In truth, the government is hemmed in by facts. Northern Ireland requires the Convention and no end of nit-picking about the difference between that document and the case law in Strasbourg can get away from this capital fact. The Convention is likewise baked into the devolution settlements of Scotland and Wales and pulling it and/or its Strasbourg cases out of these frameworks against the wishes of the locals is likely to generate a series of chaotic constitutional wars. Not following Strasbourg while keeping access to that court open merely returns us to the 1980s and 1990s – constant ill-tempered complaints from the UK about Strasbourg cases to which they invariably acquiesce in the end. The spies at GCHQ noticed this and forced Mr Raab to keep the extra-territoriality of the current law in his new Bill, depriving him of a headline-grabbing ‘the military can infringe human rights abroad’ boast, but thereby avoiding the exposure of our spies and soldiers to public scrutiny in Strasbourg when our courts here in the UK have been proving themselves so very accommodating about secret hearings and secret witnesses and so on.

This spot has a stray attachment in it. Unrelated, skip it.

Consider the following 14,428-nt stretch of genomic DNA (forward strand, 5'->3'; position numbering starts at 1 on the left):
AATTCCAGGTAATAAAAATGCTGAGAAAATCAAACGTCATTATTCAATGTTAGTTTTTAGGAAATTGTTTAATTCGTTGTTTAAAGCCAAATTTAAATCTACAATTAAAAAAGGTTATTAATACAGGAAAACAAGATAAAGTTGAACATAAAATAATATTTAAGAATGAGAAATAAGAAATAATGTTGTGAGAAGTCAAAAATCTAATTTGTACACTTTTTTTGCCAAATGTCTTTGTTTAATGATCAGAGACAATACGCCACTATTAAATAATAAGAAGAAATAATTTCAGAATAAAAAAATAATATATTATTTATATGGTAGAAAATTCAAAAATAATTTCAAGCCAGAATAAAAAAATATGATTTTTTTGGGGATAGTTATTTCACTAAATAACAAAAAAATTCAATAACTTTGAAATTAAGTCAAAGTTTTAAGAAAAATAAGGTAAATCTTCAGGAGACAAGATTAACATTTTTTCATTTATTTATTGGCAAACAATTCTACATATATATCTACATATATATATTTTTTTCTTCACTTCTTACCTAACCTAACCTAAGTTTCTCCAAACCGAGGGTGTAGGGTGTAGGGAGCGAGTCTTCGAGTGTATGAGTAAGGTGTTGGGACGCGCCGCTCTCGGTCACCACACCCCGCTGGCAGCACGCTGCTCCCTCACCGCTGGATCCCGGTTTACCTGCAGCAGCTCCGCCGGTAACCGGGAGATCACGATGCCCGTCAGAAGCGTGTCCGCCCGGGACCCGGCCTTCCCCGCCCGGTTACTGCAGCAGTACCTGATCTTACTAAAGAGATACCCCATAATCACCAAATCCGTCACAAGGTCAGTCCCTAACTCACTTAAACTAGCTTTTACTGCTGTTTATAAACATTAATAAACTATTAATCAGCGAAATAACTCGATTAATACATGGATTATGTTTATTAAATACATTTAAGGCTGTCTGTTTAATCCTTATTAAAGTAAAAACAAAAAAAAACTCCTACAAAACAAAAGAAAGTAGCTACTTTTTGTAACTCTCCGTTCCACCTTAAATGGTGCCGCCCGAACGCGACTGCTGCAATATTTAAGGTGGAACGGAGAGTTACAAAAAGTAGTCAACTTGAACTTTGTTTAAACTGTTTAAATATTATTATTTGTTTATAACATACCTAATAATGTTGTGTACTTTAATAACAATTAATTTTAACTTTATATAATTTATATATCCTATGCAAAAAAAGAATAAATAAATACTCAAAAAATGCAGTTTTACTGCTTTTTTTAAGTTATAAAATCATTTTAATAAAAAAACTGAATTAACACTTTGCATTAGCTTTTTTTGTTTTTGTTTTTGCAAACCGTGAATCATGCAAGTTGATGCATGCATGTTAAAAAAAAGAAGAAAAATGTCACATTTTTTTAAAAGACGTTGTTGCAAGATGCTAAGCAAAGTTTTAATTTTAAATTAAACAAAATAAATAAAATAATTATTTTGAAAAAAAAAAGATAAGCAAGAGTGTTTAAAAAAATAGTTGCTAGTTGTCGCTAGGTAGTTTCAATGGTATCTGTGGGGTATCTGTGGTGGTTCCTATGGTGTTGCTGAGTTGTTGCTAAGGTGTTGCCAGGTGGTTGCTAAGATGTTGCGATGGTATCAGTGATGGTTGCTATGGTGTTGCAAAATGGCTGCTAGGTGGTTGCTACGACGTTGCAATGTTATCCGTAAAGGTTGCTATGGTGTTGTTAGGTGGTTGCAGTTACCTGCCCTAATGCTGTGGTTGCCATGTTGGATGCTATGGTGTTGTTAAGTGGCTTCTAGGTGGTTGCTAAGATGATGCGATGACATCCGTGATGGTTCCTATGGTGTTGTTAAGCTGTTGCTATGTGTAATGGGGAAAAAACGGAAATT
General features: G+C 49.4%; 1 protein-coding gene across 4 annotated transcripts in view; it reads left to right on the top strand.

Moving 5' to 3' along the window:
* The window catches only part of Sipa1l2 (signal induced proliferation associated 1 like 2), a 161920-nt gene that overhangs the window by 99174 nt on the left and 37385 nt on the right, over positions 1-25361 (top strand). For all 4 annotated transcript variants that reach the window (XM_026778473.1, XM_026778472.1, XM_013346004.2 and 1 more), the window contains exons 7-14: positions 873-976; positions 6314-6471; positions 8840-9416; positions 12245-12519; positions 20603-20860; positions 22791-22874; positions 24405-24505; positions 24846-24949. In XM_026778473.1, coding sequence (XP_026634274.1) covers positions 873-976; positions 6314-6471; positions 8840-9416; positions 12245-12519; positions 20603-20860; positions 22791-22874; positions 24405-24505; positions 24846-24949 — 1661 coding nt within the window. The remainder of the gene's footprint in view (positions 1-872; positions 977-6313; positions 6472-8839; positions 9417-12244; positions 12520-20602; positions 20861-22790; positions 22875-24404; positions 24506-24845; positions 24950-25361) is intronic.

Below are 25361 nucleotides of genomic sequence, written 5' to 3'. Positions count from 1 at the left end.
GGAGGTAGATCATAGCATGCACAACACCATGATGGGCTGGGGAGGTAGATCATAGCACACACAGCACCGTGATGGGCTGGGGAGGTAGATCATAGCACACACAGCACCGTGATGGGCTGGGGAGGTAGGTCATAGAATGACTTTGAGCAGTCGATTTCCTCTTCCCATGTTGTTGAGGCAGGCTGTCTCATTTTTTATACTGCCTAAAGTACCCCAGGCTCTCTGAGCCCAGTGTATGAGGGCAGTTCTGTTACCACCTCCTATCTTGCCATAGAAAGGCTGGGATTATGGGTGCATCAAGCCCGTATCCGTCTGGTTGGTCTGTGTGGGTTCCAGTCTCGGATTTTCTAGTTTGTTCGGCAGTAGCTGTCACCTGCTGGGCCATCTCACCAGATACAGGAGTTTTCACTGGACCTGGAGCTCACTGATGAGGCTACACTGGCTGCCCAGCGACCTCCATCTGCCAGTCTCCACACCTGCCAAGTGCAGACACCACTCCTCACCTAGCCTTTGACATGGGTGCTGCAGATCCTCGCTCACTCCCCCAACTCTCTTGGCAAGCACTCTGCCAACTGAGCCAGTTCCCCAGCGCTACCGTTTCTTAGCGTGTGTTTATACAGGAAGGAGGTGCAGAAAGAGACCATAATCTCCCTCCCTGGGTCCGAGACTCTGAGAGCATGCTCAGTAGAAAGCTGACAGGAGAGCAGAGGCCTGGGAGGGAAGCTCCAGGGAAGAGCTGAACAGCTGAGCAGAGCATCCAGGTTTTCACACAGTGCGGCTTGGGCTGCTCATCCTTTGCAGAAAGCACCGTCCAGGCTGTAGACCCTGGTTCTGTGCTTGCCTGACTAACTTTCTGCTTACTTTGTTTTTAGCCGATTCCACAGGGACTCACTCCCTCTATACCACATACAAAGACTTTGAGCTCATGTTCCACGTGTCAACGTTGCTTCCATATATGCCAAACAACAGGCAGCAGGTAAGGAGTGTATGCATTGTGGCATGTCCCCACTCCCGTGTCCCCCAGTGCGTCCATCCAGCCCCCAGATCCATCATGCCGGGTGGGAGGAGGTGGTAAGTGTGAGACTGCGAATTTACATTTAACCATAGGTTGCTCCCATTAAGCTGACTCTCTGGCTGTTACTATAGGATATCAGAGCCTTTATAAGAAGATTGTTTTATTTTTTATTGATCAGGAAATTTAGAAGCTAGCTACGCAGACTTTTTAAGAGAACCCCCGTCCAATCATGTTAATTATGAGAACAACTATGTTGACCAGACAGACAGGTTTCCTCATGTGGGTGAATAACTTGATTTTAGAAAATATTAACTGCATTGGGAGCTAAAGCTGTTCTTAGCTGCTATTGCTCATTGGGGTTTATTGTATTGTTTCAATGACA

The bullying is clearer than the grandstanding, aimed at a predictable array of vulnerable people for whom tough lives will be made even tougher. This includes the usual asylum seekers and foreigners fighting deportation but also – bizarrely – children whom the State has been trying to protect from their parents and those (usually baddies, the government claims) whom human rights law insists should be told when their lives are at risk. ‘Enough of this human rights nonsense’ might not be a sufficient answer if a campaign against whatever emerges from the consultation gathers momentum. The Labour leader Keir Starmer is mentioned a number of times in his previous capacity as a human rights expert, and there are odd little anti-wokish sentences now and again which are clearly intended to incite. Labour should relish the fight. This is one they can win.
Conor Gearty is Professor of Human Rights Law at the LSE.